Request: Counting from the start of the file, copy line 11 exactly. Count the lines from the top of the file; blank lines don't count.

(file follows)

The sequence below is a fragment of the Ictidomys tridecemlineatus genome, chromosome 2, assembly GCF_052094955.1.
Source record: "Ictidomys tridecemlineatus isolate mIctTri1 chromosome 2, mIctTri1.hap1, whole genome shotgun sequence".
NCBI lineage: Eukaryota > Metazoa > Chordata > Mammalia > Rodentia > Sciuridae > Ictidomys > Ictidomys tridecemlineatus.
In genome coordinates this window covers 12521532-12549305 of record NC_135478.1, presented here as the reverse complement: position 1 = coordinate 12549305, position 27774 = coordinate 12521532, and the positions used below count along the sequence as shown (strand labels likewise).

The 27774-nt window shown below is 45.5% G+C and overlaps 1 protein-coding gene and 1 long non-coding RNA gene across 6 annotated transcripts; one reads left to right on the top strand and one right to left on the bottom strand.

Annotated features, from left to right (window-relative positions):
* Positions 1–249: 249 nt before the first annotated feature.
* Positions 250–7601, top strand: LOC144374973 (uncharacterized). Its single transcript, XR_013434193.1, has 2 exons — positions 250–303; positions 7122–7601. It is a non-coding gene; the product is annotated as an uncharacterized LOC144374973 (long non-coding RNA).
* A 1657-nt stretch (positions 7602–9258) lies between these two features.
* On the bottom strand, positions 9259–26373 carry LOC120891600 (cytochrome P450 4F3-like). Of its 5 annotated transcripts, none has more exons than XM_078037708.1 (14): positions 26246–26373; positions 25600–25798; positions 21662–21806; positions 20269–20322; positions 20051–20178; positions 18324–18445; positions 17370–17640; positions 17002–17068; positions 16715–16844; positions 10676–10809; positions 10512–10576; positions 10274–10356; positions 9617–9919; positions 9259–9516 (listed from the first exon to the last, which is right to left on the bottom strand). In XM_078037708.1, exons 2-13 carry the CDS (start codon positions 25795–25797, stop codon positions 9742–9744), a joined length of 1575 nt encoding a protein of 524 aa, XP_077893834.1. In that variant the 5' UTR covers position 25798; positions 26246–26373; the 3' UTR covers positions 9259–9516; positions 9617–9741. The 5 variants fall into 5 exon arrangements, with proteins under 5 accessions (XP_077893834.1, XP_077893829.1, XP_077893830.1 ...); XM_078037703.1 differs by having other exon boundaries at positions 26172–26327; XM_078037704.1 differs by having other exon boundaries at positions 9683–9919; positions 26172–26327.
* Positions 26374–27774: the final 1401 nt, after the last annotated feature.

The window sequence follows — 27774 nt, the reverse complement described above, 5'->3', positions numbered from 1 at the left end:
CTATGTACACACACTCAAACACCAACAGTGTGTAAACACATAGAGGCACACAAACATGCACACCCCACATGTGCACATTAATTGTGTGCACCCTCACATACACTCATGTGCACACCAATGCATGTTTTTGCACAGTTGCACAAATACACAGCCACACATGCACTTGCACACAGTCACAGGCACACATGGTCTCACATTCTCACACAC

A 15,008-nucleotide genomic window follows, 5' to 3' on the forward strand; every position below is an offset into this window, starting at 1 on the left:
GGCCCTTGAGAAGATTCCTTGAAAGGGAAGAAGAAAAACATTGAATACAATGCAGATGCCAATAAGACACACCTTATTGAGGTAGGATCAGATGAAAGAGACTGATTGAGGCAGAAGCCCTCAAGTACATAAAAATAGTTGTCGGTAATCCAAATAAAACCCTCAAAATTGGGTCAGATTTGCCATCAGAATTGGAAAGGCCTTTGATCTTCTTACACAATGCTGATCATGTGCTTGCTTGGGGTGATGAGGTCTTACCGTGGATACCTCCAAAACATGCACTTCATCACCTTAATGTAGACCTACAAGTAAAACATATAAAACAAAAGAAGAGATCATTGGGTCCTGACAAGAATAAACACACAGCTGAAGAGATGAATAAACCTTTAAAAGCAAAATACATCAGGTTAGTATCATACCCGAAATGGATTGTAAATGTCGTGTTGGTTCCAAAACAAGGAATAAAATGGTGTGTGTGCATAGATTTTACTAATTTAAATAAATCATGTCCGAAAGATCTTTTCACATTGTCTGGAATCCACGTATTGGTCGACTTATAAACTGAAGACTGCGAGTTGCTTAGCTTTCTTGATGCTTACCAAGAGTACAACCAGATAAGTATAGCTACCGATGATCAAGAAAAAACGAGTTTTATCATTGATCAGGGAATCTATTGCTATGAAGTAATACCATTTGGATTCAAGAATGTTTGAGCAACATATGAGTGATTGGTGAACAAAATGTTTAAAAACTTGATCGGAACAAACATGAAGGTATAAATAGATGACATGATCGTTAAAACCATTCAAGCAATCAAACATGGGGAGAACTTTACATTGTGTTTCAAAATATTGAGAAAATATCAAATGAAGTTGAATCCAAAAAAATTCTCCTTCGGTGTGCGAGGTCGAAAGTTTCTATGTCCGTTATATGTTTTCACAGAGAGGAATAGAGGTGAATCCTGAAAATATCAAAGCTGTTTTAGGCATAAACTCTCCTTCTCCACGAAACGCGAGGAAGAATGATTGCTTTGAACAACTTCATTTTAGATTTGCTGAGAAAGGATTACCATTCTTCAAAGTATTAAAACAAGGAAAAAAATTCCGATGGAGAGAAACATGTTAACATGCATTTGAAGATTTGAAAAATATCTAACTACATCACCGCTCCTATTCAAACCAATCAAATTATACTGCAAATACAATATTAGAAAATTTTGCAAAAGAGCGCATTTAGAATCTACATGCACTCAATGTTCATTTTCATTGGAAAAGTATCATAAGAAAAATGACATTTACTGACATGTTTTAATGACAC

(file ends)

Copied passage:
* Positions 26374–27774: the final 1401 nt, after the last annotated feature.